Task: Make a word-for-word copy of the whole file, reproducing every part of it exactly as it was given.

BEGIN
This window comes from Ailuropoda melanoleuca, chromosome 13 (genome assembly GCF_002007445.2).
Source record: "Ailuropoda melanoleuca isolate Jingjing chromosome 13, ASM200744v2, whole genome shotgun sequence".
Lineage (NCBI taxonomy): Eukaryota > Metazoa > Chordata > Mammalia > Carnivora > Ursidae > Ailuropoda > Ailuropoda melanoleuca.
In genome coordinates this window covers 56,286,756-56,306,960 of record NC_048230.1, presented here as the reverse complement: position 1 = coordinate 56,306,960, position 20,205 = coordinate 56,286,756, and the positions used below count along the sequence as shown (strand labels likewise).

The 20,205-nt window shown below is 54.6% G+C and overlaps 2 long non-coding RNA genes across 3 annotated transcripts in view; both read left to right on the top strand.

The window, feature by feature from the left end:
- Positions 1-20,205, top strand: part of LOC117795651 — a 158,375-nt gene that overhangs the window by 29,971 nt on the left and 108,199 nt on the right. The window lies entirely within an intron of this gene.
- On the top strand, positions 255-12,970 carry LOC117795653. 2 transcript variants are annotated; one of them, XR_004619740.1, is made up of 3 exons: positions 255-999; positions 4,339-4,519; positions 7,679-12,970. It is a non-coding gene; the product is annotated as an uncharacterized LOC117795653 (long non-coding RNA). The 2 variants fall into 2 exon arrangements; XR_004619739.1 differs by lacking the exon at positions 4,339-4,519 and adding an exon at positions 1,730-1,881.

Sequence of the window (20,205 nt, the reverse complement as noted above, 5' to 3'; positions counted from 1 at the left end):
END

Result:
This window comes from Ailuropoda melanoleuca, chromosome 13 (genome assembly GCF_002007445.2).
Source record: "Ailuropoda melanoleuca isolate Jingjing chromosome 13, ASM200744v2, whole genome shotgun sequence".
Lineage (NCBI taxonomy): Eukaryota > Metazoa > Chordata > Mammalia > Carnivora > Ursidae > Ailuropoda > Ailuropoda melanoleuca.
In genome coordinates this window covers 56,286,756-56,306,960 of record NC_048230.1, presented here as the reverse complement: position 1 = coordinate 56,306,960, position 20,205 = coordinate 56,286,756, and the positions used below count along the sequence as shown (strand labels likewise).

The 20,205-nt window shown below is 54.6% G+C and overlaps 2 long non-coding RNA genes across 3 annotated transcripts in view; both read left to right on the top strand.

The window, feature by feature from the left end:
- Positions 1-20,205, top strand: part of LOC117795651 — a 158,375-nt gene that overhangs the window by 29,971 nt on the left and 108,199 nt on the right. The window lies entirely within an intron of this gene.
- On the top strand, positions 255-12,970 carry LOC117795653. 2 transcript variants are annotated; one of them, XR_004619740.1, is made up of 3 exons: positions 255-999; positions 4,339-4,519; positions 7,679-12,970. It is a non-coding gene; the product is annotated as an uncharacterized LOC117795653 (long non-coding RNA). The 2 variants fall into 2 exon arrangements; XR_004619739.1 differs by lacking the exon at positions 4,339-4,519 and adding an exon at positions 1,730-1,881.

Sequence of the window (20,205 nt, the reverse complement as noted above, 5' to 3'; positions counted from 1 at the left end):